Art & Culture Travel & Tourism

Discovery of a 5000-years-old jewellery factory

 

The Archaeological Survey of India (ASI) has made an important discovery by finding the remains of a 5000-years-old jewellery factory in the village of Rakhigarhi, Haryana, one of the oldest parts of the Indus Valley. Rakhigarhi is a village located in Hisar, Haryana, located about 150 kilometres from Delhi.

Rakhigarhi is one of the oldest villages in Haryana’s Hisar district and one of the earliest Indus Valley Civilization archaeological sites. Archaeological Survey of India(ASI) has uncovered many pieces of evidence and mysterious things of Harappan culture in all seven mounds of the archeological sites. Rakhigarhi was discovered by archaeologists in 1998 since then the place has been taken over by the ASI. The archeological teams discovered a cluster of seven mounds after 3 years of fine digging. The third round of excavations began in 2021 with four more mounds uncovered across 350 hectares which make the Rakhigarhi the largest surviving Indus Valley site. Mohenjodaro, covers 300 hectares, and was formerly thought to be the largest Indus Valley site in India.

The finds uncovered many objects during the excavation, the discovery of several dwellings, a kitchen complex, and a 5000-year-old jewellery-making factory indicate that the area was once a sizable commercial centre for gold and other objects. Copper and gold jewellery play a major role, which has been stored for thousands of years and has also been discovered. Copper & gold objects were also found, along with artefacts, beads, sealed scripts with motifs, & ceilings with Harappan script & elephant depictions.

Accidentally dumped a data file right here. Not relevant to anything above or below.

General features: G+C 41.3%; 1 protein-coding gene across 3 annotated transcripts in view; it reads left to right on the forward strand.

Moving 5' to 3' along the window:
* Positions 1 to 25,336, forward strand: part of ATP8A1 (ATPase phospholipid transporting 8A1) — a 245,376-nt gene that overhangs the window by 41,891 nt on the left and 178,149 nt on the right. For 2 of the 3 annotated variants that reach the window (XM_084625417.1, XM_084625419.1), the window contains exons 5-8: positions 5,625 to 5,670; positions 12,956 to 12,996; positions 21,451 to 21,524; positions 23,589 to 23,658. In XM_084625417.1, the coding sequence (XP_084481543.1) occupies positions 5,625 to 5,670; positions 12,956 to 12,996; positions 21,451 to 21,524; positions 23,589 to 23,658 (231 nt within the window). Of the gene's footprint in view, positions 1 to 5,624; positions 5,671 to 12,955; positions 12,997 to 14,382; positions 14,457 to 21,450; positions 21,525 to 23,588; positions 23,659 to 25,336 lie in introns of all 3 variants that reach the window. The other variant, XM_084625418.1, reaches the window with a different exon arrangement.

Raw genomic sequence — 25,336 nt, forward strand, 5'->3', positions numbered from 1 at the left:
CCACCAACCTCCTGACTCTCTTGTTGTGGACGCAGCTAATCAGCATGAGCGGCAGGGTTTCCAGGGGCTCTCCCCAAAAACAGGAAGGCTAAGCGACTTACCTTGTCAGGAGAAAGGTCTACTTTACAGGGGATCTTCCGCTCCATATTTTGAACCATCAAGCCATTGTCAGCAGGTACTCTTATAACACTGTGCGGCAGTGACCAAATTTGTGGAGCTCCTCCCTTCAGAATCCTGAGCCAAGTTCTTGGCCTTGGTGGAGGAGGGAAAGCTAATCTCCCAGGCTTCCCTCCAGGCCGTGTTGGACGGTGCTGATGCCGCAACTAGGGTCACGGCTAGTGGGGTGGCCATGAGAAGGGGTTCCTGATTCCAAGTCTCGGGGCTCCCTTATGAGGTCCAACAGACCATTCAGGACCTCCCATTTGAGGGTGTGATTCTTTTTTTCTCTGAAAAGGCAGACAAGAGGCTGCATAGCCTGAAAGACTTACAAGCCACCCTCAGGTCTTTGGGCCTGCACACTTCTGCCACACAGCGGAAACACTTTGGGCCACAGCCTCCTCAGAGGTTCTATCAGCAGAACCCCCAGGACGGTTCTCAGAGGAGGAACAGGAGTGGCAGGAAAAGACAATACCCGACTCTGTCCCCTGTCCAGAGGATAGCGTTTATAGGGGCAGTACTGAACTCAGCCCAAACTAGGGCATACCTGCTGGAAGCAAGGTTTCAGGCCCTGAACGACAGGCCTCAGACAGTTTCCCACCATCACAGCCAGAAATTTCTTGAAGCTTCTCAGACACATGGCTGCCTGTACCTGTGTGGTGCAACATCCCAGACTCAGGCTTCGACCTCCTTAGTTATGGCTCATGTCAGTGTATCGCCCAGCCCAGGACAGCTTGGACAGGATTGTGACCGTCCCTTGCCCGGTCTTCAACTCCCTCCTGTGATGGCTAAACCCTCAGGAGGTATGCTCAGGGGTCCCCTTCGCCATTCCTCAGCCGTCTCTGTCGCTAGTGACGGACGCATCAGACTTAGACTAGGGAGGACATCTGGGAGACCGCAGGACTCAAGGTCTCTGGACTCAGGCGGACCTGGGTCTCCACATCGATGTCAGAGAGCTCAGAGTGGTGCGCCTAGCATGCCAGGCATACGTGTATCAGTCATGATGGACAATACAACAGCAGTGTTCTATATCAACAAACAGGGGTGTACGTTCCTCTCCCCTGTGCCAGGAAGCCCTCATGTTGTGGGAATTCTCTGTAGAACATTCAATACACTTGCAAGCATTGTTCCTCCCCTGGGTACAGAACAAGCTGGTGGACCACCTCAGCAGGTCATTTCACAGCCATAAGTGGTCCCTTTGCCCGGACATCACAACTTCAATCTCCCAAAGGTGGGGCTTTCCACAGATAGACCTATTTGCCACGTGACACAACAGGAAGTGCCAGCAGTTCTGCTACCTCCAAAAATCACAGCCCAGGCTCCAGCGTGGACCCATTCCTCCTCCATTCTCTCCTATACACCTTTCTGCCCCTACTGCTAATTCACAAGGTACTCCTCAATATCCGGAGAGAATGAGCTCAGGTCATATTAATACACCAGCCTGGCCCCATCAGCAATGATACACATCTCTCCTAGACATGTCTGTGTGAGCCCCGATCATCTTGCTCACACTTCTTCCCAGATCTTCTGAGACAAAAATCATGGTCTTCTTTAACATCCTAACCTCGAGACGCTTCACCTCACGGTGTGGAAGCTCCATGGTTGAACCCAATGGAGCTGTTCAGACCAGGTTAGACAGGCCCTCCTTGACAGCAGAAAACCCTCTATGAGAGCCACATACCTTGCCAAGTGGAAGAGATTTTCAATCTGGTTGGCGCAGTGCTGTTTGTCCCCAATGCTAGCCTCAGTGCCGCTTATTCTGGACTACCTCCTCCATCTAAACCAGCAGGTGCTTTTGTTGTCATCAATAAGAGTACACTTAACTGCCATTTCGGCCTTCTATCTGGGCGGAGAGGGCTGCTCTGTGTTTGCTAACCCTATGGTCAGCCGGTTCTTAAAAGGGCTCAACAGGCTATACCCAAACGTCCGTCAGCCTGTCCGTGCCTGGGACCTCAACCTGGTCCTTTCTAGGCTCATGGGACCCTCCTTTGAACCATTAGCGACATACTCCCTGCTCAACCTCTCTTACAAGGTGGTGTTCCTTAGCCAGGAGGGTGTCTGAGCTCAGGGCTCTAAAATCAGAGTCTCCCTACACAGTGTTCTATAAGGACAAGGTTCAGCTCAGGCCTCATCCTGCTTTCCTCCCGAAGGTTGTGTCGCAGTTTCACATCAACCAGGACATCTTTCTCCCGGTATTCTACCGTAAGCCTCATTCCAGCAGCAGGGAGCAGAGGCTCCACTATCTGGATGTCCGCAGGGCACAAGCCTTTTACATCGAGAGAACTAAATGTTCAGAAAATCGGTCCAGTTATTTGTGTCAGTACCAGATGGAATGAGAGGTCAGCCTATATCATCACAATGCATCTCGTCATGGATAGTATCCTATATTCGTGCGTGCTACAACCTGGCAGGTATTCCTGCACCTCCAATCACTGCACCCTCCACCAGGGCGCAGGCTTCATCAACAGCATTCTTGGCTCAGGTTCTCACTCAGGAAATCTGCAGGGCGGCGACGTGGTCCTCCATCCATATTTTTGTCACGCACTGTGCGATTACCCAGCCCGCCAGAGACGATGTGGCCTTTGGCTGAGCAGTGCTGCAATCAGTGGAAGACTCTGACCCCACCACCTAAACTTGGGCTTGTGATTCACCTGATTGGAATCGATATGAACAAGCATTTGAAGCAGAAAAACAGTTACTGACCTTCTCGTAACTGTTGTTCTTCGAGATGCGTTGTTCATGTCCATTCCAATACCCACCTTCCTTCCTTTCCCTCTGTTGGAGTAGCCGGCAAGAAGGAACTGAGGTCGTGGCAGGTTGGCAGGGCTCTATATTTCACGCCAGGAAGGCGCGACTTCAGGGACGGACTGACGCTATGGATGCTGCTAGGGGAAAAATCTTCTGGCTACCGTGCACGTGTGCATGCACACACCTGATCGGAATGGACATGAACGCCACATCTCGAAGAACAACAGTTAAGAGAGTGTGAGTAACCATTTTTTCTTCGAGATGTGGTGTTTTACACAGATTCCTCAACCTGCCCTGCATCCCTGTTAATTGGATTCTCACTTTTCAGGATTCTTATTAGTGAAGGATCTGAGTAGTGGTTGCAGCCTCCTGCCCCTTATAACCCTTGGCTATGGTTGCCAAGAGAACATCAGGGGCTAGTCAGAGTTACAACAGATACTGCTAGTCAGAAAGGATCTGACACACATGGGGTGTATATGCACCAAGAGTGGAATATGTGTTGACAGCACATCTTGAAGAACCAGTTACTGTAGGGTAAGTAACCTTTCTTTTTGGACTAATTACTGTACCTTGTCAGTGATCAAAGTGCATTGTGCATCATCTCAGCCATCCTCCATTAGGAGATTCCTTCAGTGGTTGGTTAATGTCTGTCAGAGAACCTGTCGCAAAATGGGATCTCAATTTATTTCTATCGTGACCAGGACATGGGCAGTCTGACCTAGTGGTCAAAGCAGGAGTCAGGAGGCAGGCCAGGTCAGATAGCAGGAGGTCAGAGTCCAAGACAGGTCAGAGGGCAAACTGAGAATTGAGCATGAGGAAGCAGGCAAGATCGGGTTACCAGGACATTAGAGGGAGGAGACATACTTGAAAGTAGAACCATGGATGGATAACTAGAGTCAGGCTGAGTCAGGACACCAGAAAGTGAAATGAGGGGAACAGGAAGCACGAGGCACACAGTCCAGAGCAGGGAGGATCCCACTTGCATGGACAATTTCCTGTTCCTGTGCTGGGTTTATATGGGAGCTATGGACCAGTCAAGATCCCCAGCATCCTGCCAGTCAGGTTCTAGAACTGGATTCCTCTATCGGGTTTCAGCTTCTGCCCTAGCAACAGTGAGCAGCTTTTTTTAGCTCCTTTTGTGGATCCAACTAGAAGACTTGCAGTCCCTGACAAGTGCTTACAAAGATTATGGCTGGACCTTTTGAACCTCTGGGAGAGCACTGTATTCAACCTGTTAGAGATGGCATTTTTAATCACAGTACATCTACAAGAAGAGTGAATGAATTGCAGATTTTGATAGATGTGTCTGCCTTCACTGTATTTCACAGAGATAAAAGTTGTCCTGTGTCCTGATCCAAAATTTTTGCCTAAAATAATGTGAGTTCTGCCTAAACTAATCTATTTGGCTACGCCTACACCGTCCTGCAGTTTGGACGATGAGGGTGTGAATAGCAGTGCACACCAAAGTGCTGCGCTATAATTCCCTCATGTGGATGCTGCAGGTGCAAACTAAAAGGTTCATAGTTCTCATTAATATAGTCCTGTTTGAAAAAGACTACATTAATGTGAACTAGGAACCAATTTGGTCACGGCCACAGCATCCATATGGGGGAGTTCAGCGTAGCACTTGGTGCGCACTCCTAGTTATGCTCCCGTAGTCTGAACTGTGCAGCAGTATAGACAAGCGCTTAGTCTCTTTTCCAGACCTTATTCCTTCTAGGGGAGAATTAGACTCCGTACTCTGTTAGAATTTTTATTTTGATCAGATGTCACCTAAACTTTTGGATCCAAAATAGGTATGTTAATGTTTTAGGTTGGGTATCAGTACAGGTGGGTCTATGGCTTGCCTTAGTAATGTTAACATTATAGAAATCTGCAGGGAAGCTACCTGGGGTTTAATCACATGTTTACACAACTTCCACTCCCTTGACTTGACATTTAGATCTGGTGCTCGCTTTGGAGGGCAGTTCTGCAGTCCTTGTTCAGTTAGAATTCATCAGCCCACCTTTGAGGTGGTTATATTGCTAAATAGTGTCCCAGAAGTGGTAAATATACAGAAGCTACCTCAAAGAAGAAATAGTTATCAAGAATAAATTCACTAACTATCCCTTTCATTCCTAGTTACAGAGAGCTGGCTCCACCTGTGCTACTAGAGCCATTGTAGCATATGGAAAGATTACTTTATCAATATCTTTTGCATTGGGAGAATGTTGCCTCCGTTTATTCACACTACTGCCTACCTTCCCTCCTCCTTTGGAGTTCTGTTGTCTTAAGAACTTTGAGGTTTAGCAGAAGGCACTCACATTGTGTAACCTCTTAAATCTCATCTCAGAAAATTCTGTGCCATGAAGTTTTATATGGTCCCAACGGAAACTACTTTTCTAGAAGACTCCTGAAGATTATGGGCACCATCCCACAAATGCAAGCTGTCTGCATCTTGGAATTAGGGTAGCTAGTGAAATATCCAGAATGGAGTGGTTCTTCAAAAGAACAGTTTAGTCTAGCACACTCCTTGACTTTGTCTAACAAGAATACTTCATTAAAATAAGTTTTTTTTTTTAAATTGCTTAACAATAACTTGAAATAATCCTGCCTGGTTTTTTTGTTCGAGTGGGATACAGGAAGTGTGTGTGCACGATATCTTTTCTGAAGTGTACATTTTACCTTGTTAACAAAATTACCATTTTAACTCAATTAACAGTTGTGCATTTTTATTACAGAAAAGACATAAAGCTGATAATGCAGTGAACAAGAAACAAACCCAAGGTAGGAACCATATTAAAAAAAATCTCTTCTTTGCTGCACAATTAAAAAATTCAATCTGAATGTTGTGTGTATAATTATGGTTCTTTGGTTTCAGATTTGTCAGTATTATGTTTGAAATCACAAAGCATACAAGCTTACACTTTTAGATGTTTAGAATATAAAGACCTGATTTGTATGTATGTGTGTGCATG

Sanjay K Manjul, the joint director general of ASI said, “Similar excavations have happened before and this is the third phase here.” He added saying that “well-led planning could be observed there, with streets and walls along with it, house complexes, drainage systems, brick roofless buildings, burnt brick structural support and varieties of pottery components were the evidence along with many paintings showing their improved baking technique.”

Sanjay K Manjul also added a few points that our motive is to develop this site iconically. Archaeologists have found bronze and gold as well as artefacts, beads, patterned seal texts, and ceilings with Harappan texts and elephant depictions. This shows their cultural diversity. He also said that the people of Rakhigarhi may have been the ancestors of the people of Hastinapur.

Further, the number 6 and 7 mounds at Rakhigarhi were one of the 19 sites identified by the ASI to be notified as “sites of national importance”.

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